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For an Irish feast, traditional lamb stew is simple, hearty

A simple lamb stew is one of the hallmark dishes of Irish cooking and a hearty centerpiece for a St. Patrick’s Day meal.
This March 2023 photo shows a recipe for Irish beef stew in New York. (Katie Workman via AP)

A simple lamb stew is one of the hallmark dishes of Irish cooking and a hearty centerpiece for a St. Patrick’s Day meal. Rich and brothy, with only a handful of ingredients, this is a lamb stew at its most elemental, though different cooks will embellish it in different ways.

A basic lamb stew includes meat, potatoes, onions, water and not much else. Parsley is a typical finishing touch, and sometimes another root vegetable or two are added for more flavor and possibly color. Turnips, parsnips and carrots are typical examples.

Mutton is the type of lamb most used for stews in centuries past. Mutton is lamb that is older than 2 years, usually between 2 and 3 years of age. It can be very tough, and only low and slow simmering makes it tender enough to enjoy. These days, especially in the U.S., this kind of stew is more often made with lamb under a year old.

With Irish stew – unlike many other stews – the meat usually is not browned before being added to the pot, which eliminates a step many people aren’t that excited about. If you wish to brown the meat first, you will have more variety in texture and a deeper flavor, but the archetypical Irish lamb stew simply calls for the meat to be cooked slowly with the rest of the ingredients.

I prefer buying a whole lamb shoulder and cutting the meat into 1 1/2-inch cubes or pieces. If you buy precut stew meat, it will likely not be as fresh as if you buy the whole shoulder and cube it yourself. Also, you have better control over the size of the pieces. Precut stew meat might be cut into pieces too large tor too small.

The cubes of meat will and should have some fat in them. Remove larger pockets of excess fat from the shoulder and discard those.

Sometimes flour or cornstarch is added as a thickener, sometimes not. Some of the cooked potatoes can also get crushed up into the stew to help thicken it up. This recipe has no added thickener, but some of the potatoes are added at the beginning of the cooking process and those become fall-apart tender and help thicken the stew. Use the back of your spoon to crush some of these against the side of the pot at the end and stir them into the rest of the stew.

The rest of the potatoes and the other root vegetables will have had enough time in the pot to become very tender, but still hold their shape.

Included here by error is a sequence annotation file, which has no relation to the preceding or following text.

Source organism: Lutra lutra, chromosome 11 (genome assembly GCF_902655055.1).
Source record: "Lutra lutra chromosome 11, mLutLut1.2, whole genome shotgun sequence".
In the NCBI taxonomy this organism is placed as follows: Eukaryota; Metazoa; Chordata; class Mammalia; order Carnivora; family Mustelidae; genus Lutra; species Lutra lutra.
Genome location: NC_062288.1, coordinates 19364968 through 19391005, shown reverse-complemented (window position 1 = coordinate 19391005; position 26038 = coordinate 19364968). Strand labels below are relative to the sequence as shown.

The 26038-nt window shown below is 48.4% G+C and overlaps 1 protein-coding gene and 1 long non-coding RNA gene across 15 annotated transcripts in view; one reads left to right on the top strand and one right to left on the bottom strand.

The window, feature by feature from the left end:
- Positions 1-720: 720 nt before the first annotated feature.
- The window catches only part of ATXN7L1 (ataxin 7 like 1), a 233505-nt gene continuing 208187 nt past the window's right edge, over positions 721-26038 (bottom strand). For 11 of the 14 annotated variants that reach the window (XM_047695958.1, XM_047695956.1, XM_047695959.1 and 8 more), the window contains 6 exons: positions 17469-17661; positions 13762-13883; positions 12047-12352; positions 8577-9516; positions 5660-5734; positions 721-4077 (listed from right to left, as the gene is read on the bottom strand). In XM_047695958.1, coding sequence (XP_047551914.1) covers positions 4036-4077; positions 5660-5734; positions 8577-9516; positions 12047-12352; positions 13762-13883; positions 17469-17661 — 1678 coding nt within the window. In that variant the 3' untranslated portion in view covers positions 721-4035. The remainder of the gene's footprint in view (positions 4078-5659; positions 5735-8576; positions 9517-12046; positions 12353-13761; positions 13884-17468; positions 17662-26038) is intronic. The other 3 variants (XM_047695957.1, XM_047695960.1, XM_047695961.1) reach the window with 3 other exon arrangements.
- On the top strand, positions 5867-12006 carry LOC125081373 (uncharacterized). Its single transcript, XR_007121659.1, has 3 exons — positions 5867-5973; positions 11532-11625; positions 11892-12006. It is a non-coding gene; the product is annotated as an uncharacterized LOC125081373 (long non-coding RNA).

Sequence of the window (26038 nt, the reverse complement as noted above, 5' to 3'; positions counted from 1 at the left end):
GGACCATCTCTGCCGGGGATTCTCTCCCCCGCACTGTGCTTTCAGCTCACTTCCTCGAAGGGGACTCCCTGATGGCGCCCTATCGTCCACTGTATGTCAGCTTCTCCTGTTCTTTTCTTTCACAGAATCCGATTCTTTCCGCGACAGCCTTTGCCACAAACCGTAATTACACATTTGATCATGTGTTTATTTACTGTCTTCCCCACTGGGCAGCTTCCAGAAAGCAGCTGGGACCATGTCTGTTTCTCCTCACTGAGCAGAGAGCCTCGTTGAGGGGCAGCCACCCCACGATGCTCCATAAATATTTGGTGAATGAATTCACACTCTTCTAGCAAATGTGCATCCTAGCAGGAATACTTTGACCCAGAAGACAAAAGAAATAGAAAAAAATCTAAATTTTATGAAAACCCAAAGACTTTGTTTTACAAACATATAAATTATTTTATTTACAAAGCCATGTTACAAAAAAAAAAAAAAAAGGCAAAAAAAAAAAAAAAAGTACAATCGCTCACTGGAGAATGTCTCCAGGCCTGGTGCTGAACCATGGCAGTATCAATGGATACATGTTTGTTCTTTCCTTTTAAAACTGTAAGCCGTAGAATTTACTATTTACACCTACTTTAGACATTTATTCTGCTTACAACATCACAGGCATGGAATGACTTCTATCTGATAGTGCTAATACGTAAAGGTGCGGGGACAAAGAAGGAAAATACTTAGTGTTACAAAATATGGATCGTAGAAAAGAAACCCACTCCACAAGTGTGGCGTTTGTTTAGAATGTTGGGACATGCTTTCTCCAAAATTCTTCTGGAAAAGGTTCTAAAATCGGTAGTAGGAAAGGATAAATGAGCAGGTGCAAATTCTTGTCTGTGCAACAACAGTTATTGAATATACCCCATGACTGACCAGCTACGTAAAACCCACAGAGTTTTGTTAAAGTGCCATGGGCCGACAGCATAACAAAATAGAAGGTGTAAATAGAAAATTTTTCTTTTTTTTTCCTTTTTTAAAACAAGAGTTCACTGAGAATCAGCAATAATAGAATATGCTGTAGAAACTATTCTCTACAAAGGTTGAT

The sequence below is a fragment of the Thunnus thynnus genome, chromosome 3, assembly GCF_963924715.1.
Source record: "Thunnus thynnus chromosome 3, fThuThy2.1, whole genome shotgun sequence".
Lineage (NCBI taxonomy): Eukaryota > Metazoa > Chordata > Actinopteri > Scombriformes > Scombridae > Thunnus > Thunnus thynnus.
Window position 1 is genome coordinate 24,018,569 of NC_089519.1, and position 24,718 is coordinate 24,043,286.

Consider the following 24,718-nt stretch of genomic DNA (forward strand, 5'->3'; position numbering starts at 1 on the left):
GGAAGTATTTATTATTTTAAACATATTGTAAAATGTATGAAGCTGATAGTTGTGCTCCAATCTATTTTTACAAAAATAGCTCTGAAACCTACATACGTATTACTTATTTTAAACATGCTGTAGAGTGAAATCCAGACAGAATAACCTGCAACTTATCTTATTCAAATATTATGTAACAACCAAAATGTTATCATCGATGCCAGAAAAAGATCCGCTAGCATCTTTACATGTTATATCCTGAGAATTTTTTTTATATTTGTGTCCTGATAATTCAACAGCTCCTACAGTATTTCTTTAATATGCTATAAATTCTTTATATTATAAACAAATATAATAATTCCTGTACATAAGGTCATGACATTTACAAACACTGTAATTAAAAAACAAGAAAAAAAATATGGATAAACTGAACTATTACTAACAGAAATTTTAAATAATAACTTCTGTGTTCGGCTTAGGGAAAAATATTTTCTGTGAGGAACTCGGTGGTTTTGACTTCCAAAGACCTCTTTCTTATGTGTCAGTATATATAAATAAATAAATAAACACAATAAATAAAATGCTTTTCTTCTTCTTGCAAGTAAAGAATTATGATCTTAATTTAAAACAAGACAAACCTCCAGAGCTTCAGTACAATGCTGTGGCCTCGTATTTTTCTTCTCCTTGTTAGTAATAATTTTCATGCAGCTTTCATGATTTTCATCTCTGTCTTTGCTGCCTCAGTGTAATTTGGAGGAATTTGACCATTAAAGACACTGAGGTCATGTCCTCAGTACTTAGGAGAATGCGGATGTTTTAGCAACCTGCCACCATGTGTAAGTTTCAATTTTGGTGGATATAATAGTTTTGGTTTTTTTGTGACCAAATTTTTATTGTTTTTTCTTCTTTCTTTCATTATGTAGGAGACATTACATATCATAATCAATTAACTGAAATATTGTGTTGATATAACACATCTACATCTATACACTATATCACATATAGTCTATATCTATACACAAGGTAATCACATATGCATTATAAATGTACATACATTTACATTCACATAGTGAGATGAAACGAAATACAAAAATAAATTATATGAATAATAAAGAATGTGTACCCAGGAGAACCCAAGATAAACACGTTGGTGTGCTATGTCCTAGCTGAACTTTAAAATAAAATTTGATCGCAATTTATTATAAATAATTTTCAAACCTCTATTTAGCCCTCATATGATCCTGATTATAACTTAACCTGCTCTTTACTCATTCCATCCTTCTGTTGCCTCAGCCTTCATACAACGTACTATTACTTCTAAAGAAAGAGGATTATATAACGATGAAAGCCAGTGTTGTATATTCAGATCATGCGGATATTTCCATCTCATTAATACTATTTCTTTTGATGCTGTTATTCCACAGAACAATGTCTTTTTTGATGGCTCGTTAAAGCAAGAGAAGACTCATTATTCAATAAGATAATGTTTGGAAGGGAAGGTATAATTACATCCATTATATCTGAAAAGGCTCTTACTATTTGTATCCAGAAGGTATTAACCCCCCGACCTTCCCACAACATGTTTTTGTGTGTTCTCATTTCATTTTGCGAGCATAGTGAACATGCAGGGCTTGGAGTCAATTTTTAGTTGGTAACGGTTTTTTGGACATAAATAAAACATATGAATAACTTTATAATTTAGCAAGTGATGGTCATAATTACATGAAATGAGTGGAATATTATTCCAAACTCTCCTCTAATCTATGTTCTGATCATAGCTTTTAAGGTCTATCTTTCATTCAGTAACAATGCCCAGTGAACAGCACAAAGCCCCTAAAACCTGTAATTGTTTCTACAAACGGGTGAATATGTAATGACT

Often, beer is added to the stew in place of some or all of the water — I used a mix here, but you can use all water or all beer if you prefer.

I used a simple all-American lager, but you can use an Irish beer as well. Guinness is an unsurprisingly popular choice for some versions of this stew.

As everything cooks, you may need to add more liquid if it is evaporating too quickly, or if you like a soupier stew.

This stew is called Ballymaloe or Stobhach Gaelach in Ireland. Serve it with Irish soda bread ( for dipping.


Serves 8

4 pounds lamb shoulder, trimmed of excess fat and cut into 1 1/2-inch cubes (about 3 pounds after trimming) Kosher salt and freshly ground pepper to taste 2 pounds small waxy potatoes, scrubbed or peeled and cut into halves or quarters (1 1/2 to 2 inch pieces), divided 2 onions, quartered and sliced 2 12-ounce bottles or cans beer (see Note) 2 cups water, or more as needed 1/2 pound carrots, scrubbed or peeled and cut into 1-inch pieces 1/2 pound parsnips, scrubbed or peeled and cut into 1-inch pieces 1 cup chopped fresh parsley, plus more to garnish

Dry the lamb and season generously with salt and pepper.

Add the lamb, half the potatoes, and the onions to a very large Dutch oven or heavy soup pot. Pour in the beer and add enough water to just cover the ingredients. Bring to a simmer over medium-high heat, then lower the heat, partially cover the pot and keep at a gentle simmer for about 1 hour, stirring occasionally. Keep the pot partially covered. Add more water if the liquid seems to be evaporating too quickly; you want the stew to be saucy. Skim off any foam that accumulates on top.

After an hour, add the rest of the potatoes, the parsnips and the carrots. Return to a simmer. Continue to simmer for 30 more minutes, partially covered, stirring. Uncover the pot and continue to cook until the meat and all of the vegetables are tender, about 30 minutes more. Use the back of a spoon to crush some of the more cooked potatoes against the side of the pot, and stir to blend them back in. Taste and adjust the seasonings as needed. Stir in the cup of parsley.

Serve in bowls garnished with additional chopped parsley.

Note: Guinness beer is a traditional choice for Irish Lamb Stew, but you can use any beer you like. Steer clear of beers that are very hoppy or sweet.


Other St. Patrick’s Day Recipes:

Slow Cooker Corned Beef and Cabbage

Irish Scones with Smoked Salmon


Simple Beer Braised Cabbage

Shepherd’s Pie

Roasted Cabbage Wedges


Katie Workman writes regularly about food for The Associated Press. She has written two cookbooks focused on family-friendly cooking, “Dinner Solved!” and “The Mom 100 Cookbook.” She blogs at She can be reached at [email protected].


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Katie Workman, The Associated Press

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